The City Of Oakland’s in huge trouble, to the tune of $170 million, unless it can successfully challenge John Chiang, The State Of California Controller’s claim that it failed to transfer $170 million to a specifically designated “successor agency”, as part of the elimination of the Oakland Redevelopment Agency in 2011.
As you may recall, if you pay attention to California politics, California Governor Jerry Brown successfully pushed for the elimination of redevelopment agencies in the state, and with the idea of recovering money the state would then use to close a giant, and seemingly chronic, budget deficit.
From this blogger’s perspective, as one who worked for the Oakland Mayor Elihu Harris on Oakland Redevelopment matters, it looks like, on the surface, that the City of Oakland did a kind of cash grab, leaving itself with free and clear money to use for whatever purpose, rather than assigning it to a designated city organization, or what the State calls a “successor agency.” But once you get down to details, the picture is a bit more complicated.
In the document obtained by this blogger, the responsible party for the action is listed as Oakland Chief Administrative Officer Deanna Santana, who was appointed by Oakland Mayor Jean Quan. However the letter opening the report and from John Chiang, The State Of California Controller, was addressed to Oakland Assistant City Administrator Fred Blackwell, the former head of the Oakland Redevelopment Agency.
The bottom line question is this: will this dispute cost the City Of Oakland $170 million, or is it just a matter of shifting money so the accounting looks right? The basic answer is, it’s a little bit of both.
Well, that starts with what a “successor agency” is. It’s to be designated by The City Of Oakland for the retirement of redevelopment bonds and other obligations. The State says that the city didn’t point to a place where cash should go, and thus it’s an action that’s not allowed. If the city did basically not transfer those monies, and they were used for other purposes effecting the budget, the resulting adjustment could, effectively, bankrupt the city.
Consider that in the last budget cycle the City of Oakland made cuts of 11 million and 16 million for fiscal years FY 2013-14 and FY 2014-15, which resulted in the proposed elimination of 79.5 full-time equivalent (FTE) employees
in FY 2013-14 and 86.5 FTEs in FY 2014-15. So, from that perspective, it’s a big deal but, as I stated above, when you drill down to details, the problem looks to be solvable. It just depends on the degree to which the State of California wants to stick to its guns, or admit that perhaps their analysts didn’t look at when the law declaring transfers to be illegal was inacted.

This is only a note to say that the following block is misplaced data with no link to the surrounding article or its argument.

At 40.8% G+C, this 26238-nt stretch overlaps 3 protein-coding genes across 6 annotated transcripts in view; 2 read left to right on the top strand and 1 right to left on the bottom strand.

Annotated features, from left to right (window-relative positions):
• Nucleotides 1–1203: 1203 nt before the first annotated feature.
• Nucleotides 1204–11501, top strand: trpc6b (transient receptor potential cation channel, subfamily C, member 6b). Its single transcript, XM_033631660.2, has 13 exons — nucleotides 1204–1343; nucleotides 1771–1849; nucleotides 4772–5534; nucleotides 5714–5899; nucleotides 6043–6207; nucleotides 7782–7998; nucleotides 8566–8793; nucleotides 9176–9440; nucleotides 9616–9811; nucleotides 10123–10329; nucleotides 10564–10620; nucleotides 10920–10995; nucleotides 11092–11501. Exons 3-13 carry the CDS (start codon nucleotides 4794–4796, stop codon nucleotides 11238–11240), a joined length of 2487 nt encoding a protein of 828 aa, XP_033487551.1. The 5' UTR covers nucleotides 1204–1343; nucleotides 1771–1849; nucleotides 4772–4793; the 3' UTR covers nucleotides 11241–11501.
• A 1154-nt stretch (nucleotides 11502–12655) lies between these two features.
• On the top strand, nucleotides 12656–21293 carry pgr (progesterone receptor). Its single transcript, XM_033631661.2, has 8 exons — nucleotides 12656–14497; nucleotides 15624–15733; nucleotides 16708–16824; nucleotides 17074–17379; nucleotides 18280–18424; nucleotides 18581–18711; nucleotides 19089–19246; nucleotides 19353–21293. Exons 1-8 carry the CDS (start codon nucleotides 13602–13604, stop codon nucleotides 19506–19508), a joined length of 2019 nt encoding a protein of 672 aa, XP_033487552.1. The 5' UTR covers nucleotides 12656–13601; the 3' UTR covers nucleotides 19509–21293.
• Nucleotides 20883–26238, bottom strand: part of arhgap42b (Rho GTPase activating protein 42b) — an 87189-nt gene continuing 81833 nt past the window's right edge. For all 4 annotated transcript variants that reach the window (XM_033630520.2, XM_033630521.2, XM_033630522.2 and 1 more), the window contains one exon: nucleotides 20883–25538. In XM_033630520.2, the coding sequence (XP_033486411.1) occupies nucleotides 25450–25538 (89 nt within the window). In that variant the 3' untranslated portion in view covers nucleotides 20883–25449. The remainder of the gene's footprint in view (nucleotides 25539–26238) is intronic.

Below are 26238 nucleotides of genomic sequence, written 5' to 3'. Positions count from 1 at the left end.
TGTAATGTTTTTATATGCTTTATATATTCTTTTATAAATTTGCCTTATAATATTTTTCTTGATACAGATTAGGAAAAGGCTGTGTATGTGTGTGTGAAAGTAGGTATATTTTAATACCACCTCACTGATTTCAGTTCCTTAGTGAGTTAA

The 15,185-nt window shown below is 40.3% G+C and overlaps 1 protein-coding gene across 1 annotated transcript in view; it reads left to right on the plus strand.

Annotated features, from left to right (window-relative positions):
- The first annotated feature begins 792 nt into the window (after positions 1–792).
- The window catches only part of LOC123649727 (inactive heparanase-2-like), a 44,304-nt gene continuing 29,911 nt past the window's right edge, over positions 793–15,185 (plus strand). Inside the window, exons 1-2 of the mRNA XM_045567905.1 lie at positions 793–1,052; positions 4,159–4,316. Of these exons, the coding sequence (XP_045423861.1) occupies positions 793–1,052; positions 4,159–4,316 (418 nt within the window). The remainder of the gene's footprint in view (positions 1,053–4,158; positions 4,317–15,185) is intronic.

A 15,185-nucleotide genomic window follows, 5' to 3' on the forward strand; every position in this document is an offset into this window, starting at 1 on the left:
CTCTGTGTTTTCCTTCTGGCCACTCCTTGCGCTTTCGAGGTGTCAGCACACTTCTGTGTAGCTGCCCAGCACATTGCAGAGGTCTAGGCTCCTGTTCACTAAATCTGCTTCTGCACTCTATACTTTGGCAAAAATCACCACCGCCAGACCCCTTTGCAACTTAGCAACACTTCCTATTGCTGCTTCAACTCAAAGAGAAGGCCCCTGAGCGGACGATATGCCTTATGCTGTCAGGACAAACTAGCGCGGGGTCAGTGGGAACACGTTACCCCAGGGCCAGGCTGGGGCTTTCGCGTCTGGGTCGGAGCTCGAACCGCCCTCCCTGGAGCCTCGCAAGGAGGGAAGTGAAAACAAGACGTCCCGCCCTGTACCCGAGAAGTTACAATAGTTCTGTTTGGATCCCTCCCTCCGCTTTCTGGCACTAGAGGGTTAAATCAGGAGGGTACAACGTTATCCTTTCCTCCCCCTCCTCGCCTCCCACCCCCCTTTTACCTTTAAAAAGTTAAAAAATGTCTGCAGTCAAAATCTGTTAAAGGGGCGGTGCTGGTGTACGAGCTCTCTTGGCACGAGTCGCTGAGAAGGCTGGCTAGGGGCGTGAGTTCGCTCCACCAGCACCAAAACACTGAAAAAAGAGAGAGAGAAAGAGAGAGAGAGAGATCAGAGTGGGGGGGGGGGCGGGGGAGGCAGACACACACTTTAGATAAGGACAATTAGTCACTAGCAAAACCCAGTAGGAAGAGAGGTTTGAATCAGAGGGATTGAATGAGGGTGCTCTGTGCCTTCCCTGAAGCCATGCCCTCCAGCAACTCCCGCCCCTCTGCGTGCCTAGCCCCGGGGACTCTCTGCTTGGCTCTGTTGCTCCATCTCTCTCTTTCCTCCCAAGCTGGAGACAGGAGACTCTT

Got that? This is the kind of stuff the City should hold a live-streamed press conference about. So far, it’s stayed publicly silent – perhaps hoping this stays out of media gaze.
Deanna Santana’s written response is that the State of California made a mistake. She says the city of Oakland took over control of housing units and other assets totaling $341 million in a way that was legal because the law that made such transfers not legal, called AB1X 26, wasn’t even law until June 28, 2011. In other words, the City of Oakland itself was the “successor agency” and that’s within the law to do.
This is shaping up to be a huge battle. The State Controller’s Office has this as its big gun issue, place right at the front page of its website, and in a way that says “look what we caught the City Of Oakland doing!”
Plus, State Controller Chiang’s running for California State Treasurer (http://www.electjohnchiang.com/), so he’s got a personal reason to score some kind of win here.
From that perspective, it’s going to take a lot of work by the City of Oakland to make The California State Controller’s Office’s back off.
What it looks like is the City Of Oakland may have acting before all of the legal challenges to the State Of California’s attempt to stop AB 26 to go into place were done. So that by the time the stay that was placed on AB1X 26 was lifted on August 11, 2011, all of the city’s transactions in transfering assets were complete. The problem is they weren’t done to the pleasure of the State Of California.
The other problem is this: was the Oakland City Council informed of this problem in a timely fashion, in other words, while the State Of California Controller’s Office was conducting its audit, and not after it was done? And more important, what did Oakland Mayor Jean Quan know, and when did she know it?
As a note, I called the State Of California Controller’s Office and got the run-around. Steven Mar, who’s listed as the person to call, was out of the office until September 3rd. The number he left to call gave me a man who said he knew nothing of the issue. He directed me to the press office, which I did not call because, from experience, they’re only going to push me to Steven Mar because it’s a complex issue.
But, I can read, and this is not my first rodeo with this stuff.
Here’s the entire report: